A friend of mine grew up in some NZ town out back in the middle of nowhere. Spent half his day in "class" (home school) and the other half fishing, wandering the country side and a host of other activities young boys would love to spend their life doing when stuck in the middle of nowhere.

His opinion of TV advertising is that because he was not exposed to it when he was young he is offended by it now and automatically filters out the crap. He sees the ads, but they have no meaning for him, and his brain has switched his eyes off and his brain on.. more than likely to have a good think about his current website work (this is a decade ago).

Having seen various kids of my relatives and friends I think that the less expose the better. Another of my friend has educated his kids to mute the ads :-) No mute = no show. Amazing the difference it makes once they learn the hard way that the TV will be turned off and stay off for one hour after if any ad is allowed to have sound.

Meanwhile, I am more concerned that ads in Australia are blasted at the loudest volume.. which is really disturbing at night. I am waiting for a TV system for which I can set the TV at say 65db and no sound from the TV will exceed that.

Still waiting for these wonderful services you get in America to arrive in Australia..

Re:Adblocking and Neflix (1)

Das Auge (597142) | more than 2 years ago | (#40489365)

That is a possiblity, but I'm working with understanding that the personality of the adult is formed, and cemeted, in the youth. If they're not indoctrinated in their youth, they may not be compelled to buy, buy, buy as adults. Once it's cemented, it's incredibly difficult to change.

Besides, as I also mentioned, I'm not a neglectful parent. I explain a great many things to them. Including the tricks of advertising (know thy enemy). I also teach by example. I don't buy all the latest, greatest things. Teaching by example just may be the greatest way to teach.

You are always vulnerable to advertising (2)

aepervius (535155) | more than 2 years ago | (#40490909)

You are not immunized against by watching a lot of it. In fact I would contend that the chance is that some of it work on you because you watch it rather than reject it outright. Anyway, I haven't seen ads for a long long time, but when I see one accidentaly, I simply apply the plain old rule "it is an ad: all of it is a lie to make you buy a product you did not need in the first place".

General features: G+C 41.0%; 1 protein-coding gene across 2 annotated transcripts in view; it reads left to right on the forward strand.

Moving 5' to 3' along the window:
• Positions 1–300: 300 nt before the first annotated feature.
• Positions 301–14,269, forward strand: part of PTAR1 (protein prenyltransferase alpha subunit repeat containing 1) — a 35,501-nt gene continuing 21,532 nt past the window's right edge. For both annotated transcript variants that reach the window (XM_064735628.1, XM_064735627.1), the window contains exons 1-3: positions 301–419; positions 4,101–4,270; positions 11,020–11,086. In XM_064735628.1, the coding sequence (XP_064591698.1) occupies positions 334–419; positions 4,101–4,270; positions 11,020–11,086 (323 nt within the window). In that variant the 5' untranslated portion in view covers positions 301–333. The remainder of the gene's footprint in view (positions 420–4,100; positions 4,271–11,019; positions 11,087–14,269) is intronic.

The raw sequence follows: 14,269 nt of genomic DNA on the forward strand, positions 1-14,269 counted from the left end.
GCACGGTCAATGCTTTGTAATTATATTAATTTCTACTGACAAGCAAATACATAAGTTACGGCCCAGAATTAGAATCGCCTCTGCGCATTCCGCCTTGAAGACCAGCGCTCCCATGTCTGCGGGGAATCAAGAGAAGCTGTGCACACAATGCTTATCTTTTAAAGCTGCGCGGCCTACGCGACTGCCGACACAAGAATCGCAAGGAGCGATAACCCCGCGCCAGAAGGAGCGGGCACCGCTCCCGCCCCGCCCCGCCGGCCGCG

Re:You are always vulnerable to advertising (1)

Liam Pomfret (1737150) | more than 2 years ago | (#40500879)

You haven't seen ads for a long time? I'd honestly be greatly surprised by that. Sure, you might avoid TV ads easily enough, but what about billboards and posters? The only way to not see ads ever is to never leave your house.

Re:Adblocking and Neflix (2)

dkf (304284) | more than 2 years ago | (#40492955)

I would wonder if removing commercials from their lives might actually be a negative in the long run.


You must deny the power of the advertiser and the marketer over your mind (and that of your children as well) because they will not willingly ever cede it of their own free will. Their true goal is power over you, in particular the power to make you choose as they decide. How to spend, how to vote, how to live. That's what they wish to wrest from your free will. (Though I hate to use the term, only sheeple watch commercials.)

Re:Adblocking and Neflix (1)

Liam Pomfret (1737150) | more than 2 years ago | (#40500849)

Many marketers may look at consumers as sheep, but there's also a great many who look at consumers as being cognitive actors with free will. From their perspective, advertising is about persuading you to make that purchase, and giving you the information you'd need to make that purchase decision. In my experience, people who deny that advertising has any effect over them tend to be those who have been influenced most greatly by advertising at a sub-conscious level. I feel a far more effective strategy is an introspective one, acknowledging that advertising has an influence over me. In acknowledging that, and through analysis of my own purchase motivations and intentions, I can become aware of how I'm being influenced by an ad, and thus actively reduce the influence that ad has over me (and inoculate myself to some extent against future uses of that same technique in other ads). Full disclosure: I am a PhD student in consumer behaviour, and have worked as a TA in undergrad marketing and advertising courses. I don't buy into the consumers as sheep arguments myself.